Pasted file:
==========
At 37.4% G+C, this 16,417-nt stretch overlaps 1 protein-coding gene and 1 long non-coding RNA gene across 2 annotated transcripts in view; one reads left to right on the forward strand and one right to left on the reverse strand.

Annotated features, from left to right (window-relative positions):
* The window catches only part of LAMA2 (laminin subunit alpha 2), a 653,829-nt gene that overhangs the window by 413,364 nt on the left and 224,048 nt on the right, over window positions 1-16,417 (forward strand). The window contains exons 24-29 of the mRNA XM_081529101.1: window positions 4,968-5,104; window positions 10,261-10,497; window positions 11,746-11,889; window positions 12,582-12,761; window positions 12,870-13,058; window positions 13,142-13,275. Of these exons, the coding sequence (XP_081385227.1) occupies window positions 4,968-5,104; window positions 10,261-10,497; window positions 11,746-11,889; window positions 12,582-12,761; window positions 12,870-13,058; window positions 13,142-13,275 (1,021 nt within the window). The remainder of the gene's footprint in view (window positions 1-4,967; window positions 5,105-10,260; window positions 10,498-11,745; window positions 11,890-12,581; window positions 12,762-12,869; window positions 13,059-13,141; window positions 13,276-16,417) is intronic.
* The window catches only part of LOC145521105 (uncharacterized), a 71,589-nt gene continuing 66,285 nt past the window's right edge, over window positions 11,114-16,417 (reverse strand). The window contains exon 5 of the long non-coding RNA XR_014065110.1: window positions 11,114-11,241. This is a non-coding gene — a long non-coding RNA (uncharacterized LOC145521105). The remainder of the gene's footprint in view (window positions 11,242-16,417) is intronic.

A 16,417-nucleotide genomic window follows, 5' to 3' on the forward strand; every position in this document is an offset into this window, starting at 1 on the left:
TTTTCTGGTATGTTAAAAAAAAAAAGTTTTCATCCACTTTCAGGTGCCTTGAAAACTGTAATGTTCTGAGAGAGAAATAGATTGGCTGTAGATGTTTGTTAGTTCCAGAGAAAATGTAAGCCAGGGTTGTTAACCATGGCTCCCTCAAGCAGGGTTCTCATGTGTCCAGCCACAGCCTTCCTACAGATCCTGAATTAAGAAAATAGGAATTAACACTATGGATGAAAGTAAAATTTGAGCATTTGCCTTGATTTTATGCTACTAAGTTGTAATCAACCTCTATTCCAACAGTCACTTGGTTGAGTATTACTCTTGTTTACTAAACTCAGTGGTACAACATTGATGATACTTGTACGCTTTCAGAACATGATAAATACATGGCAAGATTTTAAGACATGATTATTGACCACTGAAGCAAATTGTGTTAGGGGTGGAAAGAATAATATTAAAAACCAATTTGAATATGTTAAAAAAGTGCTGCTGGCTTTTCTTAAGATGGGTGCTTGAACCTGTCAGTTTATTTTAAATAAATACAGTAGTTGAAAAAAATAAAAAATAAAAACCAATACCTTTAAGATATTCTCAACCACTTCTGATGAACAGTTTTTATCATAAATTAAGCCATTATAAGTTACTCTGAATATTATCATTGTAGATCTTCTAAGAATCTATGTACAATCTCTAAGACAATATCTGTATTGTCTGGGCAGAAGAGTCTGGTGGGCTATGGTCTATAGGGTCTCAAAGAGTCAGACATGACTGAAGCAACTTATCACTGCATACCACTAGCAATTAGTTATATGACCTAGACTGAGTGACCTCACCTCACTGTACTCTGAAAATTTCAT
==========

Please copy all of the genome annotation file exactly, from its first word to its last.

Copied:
At 37.4% G+C, this 16,417-nt stretch overlaps 1 protein-coding gene and 1 long non-coding RNA gene across 2 annotated transcripts in view; one reads left to right on the forward strand and one right to left on the reverse strand.

Annotated features, from left to right (window-relative positions):
* The window catches only part of LAMA2 (laminin subunit alpha 2), a 653,829-nt gene that overhangs the window by 413,364 nt on the left and 224,048 nt on the right, over window positions 1-16,417 (forward strand). The window contains exons 24-29 of the mRNA XM_081529101.1: window positions 4,968-5,104; window positions 10,261-10,497; window positions 11,746-11,889; window positions 12,582-12,761; window positions 12,870-13,058; window positions 13,142-13,275. Of these exons, the coding sequence (XP_081385227.1) occupies window positions 4,968-5,104; window positions 10,261-10,497; window positions 11,746-11,889; window positions 12,582-12,761; window positions 12,870-13,058; window positions 13,142-13,275 (1,021 nt within the window). The remainder of the gene's footprint in view (window positions 1-4,967; window positions 5,105-10,260; window positions 10,498-11,745; window positions 11,890-12,581; window positions 12,762-12,869; window positions 13,059-13,141; window positions 13,276-16,417) is intronic.
* The window catches only part of LOC145521105 (uncharacterized), a 71,589-nt gene continuing 66,285 nt past the window's right edge, over window positions 11,114-16,417 (reverse strand). The window contains exon 5 of the long non-coding RNA XR_014065110.1: window positions 11,114-11,241. This is a non-coding gene — a long non-coding RNA (uncharacterized LOC145521105). The remainder of the gene's footprint in view (window positions 11,242-16,417) is intronic.

A 16,417-nucleotide genomic window follows, 5' to 3' on the forward strand; every position in this document is an offset into this window, starting at 1 on the left:
TTTTCTGGTATGTTAAAAAAAAAAAGTTTTCATCCACTTTCAGGTGCCTTGAAAACTGTAATGTTCTGAGAGAGAAATAGATTGGCTGTAGATGTTTGTTAGTTCCAGAGAAAATGTAAGCCAGGGTTGTTAACCATGGCTCCCTCAAGCAGGGTTCTCATGTGTCCAGCCACAGCCTTCCTACAGATCCTGAATTAAGAAAATAGGAATTAACACTATGGATGAAAGTAAAATTTGAGCATTTGCCTTGATTTTATGCTACTAAGTTGTAATCAACCTCTATTCCAACAGTCACTTGGTTGAGTATTACTCTTGTTTACTAAACTCAGTGGTACAACATTGATGATACTTGTACGCTTTCAGAACATGATAAATACATGGCAAGATTTTAAGACATGATTATTGACCACTGAAGCAAATTGTGTTAGGGGTGGAAAGAATAATATTAAAAACCAATTTGAATATGTTAAAAAAGTGCTGCTGGCTTTTCTTAAGATGGGTGCTTGAACCTGTCAGTTTATTTTAAATAAATACAGTAGTTGAAAAAAATAAAAAATAAAAACCAATACCTTTAAGATATTCTCAACCACTTCTGATGAACAGTTTTTATCATAAATTAAGCCATTATAAGTTACTCTGAATATTATCATTGTAGATCTTCTAAGAATCTATGTACAATCTCTAAGACAATATCTGTATTGTCTGGGCAGAAGAGTCTGGTGGGCTATGGTCTATAGGGTCTCAAAGAGTCAGACATGACTGAAGCAACTTATCACTGCATACCACTAGCAATTAGTTATATGACCTAGACTGAGTGACCTCACCTCACTGTACTCTGAAAATTTCAT